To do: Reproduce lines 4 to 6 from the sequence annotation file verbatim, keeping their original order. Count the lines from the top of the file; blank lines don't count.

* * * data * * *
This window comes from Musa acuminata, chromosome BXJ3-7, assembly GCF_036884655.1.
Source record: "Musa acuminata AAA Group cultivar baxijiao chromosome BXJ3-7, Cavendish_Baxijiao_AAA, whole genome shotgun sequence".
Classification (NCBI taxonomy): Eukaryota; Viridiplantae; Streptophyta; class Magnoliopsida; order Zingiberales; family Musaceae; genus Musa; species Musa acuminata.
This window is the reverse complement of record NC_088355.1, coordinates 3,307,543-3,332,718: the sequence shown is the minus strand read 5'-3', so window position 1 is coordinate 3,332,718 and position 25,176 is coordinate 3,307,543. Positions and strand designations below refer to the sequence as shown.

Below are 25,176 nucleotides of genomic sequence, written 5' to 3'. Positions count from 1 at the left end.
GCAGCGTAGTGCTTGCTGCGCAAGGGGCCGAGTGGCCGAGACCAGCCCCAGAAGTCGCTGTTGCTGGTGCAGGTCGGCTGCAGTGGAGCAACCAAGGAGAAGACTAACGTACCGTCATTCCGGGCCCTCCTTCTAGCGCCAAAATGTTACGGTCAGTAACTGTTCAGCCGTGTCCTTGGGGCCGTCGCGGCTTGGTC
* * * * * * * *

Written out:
This window is the reverse complement of record NC_088355.1, coordinates 3,307,543-3,332,718: the sequence shown is the minus strand read 5'-3', so window position 1 is coordinate 3,332,718 and position 25,176 is coordinate 3,307,543. Positions and strand designations below refer to the sequence as shown.

Below are 25,176 nucleotides of genomic sequence, written 5' to 3'. Positions count from 1 at the left end.
GCAGCGTAGTGCTTGCTGCGCAAGGGGCCGAGTGGCCGAGACCAGCCCCAGAAGTCGCTGTTGCTGGTGCAGGTCGGCTGCAGTGGAGCAACCAAGGAGAAGACTAACGTACCGTCATTCCGGGCCCTCCTTCTAGCGCCAAAATGTTACGGTCAGTAACTGTTCAGCCGTGTCCTTGGGGCCGTCGCGGCTTGGTC